Archives for April 2012

TED Talks

Watch Brene Brown on TED Talks

Her insights on ‘Vulnerability’ are poignant, informative and highly entertaining.  Watch it here  …and if you like this, you’ll also appreciate her talk on ‘Listening to Shame’

Brené Brown is a research professor at the University of Houston Graduate College of Social Work. She has spent the past ten years studying vulnerability, courage, authenticity, and shame. She spent the first five years of her decade-long study focusing on shame and empathy, and is now using that work to explore a concept that she calls Wholeheartedness. She poses the questions:

How do we learn to embrace our vulnerabilities and imperfections so that we can engage in our lives from a place of authenticity and worthiness? How do we cultivate the courage, compassion, and connection that we need to recognize that we are enough – that we are worthy of love, belonging, and joy?

 

TOP Tips No. 15 – The 'State' is Key

One of the most important factors in determining a successful outcome for yourself, or when working with others, is the extent to which you are managing your own state of mind and how you are able to influence (positively) the state of others.

A state can be defined as a “unique combination of posture, physiology, emotions, and feelings that someone experiences at any one time”.  In other words, any significant emotional state will have its own ‘signature’ – and the ability to recognise the external changes that are indicative of an internal state change will be invaluable – both in choosing and/or managing your own state, or in situations such as coaching, negotiating, selling and leading teams.

In NLP there are several formats that focus specifically on state awareness and management.

Some that are particularly helpful in bringing about internal state change are…

Anchoring a resourceful state

Despite being one of the most basic NLP formats this pattern serves as a metaphor for what can be possible using appropriate NLP tools and techniques. It shows the power of choice (selecting the emotional state to which you wish to have access), the possible speed of intervention (most resourceful state exercises do not take any longer than about 15 minutes to be successful) and the sustainability of the intervention over time (one anchor that was originally set for me around 16 years ago still works consistently).

Chaining anchors to alter a response to an adverse stimulus that is likely to continue

Again, this is a format that is quite basic in its structure but which, when demonstrated to its full potential, does require a high degree of calibration skill in the coach. An experienced facilitator will notice changes in breathing patterns, skin colour and tone (related to blood flow) and brightness in the eyes (increased or decreased moisture content).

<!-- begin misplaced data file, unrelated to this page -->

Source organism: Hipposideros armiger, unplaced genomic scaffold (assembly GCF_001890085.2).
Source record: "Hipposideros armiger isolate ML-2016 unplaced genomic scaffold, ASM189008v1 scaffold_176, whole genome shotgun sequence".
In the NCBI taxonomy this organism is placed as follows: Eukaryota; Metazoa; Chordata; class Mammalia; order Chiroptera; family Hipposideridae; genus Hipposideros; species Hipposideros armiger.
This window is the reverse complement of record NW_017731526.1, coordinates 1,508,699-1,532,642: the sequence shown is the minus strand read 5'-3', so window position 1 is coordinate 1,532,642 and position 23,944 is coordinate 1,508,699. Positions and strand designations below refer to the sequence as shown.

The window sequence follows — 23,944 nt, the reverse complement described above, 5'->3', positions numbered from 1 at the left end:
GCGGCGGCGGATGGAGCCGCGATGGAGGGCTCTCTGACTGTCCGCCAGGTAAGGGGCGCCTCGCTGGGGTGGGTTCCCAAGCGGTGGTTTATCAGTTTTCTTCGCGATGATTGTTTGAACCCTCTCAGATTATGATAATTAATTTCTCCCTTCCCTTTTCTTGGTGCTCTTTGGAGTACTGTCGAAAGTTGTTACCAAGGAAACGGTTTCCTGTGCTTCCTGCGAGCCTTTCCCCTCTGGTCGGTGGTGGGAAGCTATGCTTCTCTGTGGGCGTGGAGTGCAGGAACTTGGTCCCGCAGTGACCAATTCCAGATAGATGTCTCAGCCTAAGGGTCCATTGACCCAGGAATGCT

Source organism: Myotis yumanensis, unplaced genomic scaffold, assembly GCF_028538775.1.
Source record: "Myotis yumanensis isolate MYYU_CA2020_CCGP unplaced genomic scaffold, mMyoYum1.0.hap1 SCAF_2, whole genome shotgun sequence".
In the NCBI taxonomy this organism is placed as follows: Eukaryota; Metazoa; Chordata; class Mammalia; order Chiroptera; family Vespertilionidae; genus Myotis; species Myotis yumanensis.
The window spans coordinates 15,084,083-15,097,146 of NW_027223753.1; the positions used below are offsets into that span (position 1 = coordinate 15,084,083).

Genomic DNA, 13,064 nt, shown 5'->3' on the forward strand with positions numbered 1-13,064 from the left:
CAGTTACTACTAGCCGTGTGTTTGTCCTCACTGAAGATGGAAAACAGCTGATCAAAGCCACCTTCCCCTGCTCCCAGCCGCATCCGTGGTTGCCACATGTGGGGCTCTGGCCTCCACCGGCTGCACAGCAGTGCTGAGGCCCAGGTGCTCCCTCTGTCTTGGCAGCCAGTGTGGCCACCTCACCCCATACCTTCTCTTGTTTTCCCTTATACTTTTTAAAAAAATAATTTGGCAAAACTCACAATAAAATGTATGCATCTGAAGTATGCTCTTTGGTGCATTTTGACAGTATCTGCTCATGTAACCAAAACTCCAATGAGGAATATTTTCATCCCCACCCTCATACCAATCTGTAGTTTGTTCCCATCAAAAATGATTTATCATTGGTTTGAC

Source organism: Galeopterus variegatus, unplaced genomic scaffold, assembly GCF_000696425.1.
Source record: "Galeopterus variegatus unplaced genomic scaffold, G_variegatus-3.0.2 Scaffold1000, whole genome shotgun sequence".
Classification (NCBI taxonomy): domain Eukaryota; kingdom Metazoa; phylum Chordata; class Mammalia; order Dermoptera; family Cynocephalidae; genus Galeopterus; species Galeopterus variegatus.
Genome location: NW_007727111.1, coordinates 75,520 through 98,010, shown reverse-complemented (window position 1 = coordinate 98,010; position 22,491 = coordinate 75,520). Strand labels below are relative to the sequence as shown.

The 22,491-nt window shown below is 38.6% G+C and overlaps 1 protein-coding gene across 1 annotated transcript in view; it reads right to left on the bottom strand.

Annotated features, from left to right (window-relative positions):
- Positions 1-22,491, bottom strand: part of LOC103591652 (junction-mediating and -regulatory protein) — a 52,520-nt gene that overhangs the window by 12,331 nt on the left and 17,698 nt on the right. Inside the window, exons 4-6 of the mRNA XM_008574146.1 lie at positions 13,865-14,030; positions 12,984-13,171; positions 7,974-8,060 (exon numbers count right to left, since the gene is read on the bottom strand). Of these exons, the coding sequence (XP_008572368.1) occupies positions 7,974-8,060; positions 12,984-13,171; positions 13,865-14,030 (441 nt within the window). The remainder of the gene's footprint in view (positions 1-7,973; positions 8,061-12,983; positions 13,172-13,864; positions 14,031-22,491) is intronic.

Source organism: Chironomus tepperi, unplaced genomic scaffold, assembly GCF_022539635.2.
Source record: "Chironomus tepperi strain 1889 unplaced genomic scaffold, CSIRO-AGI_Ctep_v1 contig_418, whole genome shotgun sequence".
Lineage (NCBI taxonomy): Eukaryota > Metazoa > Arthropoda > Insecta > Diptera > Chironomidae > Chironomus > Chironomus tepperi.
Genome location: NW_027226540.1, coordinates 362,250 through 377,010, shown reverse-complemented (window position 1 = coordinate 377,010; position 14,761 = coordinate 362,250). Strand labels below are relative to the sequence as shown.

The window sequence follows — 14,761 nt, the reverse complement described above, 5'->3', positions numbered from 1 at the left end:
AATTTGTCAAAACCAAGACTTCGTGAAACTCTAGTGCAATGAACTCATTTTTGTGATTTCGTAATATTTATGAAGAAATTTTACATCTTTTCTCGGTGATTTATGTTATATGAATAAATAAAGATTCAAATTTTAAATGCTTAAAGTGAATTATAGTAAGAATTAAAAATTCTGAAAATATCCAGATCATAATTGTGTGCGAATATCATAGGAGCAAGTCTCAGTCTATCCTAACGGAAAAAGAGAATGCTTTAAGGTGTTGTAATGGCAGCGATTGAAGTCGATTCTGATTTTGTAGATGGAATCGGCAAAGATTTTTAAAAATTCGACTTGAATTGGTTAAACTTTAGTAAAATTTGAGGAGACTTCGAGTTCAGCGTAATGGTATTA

Causing a state change by using driver sub-modalities

When you identify the so-called ‘driver’ sub-modalities it becomes possible to create an almost instant state and behavioural change. Examples include the ‘mapping across’ process to move yourself from one state to another…

… From unmotivated to fully motivated

… From procrastination to action

… From confusion to understanding

(If you’re not familiar with any of these NLP formats and would like further details, do get in touch and we’ll be happy to help)

Calibrating and influencing another’s emotional state

When influencing the states of others it’s important to remember…

  • That tension is contagious
  • To consider what state is most appropriate for the intervention
  • To set your own state first … choose to let go of tension rather than “relax”
  • To be congruent
  • To pay attention to ideomotor signals (i.e. small, physical movements which are outside of conscious awareness – e.g. an ‘odd looking’ sideways twitch of a finger)

There are certain key things to pay attention to when noticing (or calibrating) changes in someone’s state…

Breathing changes Deep sighs Pupil dilation / restriction
Changes in blink rate Eyelid changes / closure Skin colour differences
Changes in muscle tension Moisture in eyes Vocal tonality or speed changes

 

One thing to bear in mind is that noticing changes in state will not necessarily tell you ‘what’ someone is thinking but it will certainly let you know that something is different.  For example, if you have accurately calibrated someone in a relaxed or calm state, and something happens to change that – you then have a set of criteria from which you can assess their return to that state in response to some kind of intervention from you.

No. 14 – NLP Tools for Common Issues

A question was put to us recently, asking if it would be possible to produce an NLP matrix, showing how all the various NLP tools and formats relate to each other and which is best to use under what circumstances.

It’s a request that has been made before, and indeed we have made valiant attempts to put something together, but it has always proved to be far too complex a thing to do in any meaningful way.

However, it did get me thinking about common issues or scenarios which people have discussed with us over the years, and how some tips for dealing with these recurring themes might be useful.  So here are a few situations which many people seem to be faced with to some degree, or at some time, followed by some ideas on NLP tools which can be helpful…

Scenario 1: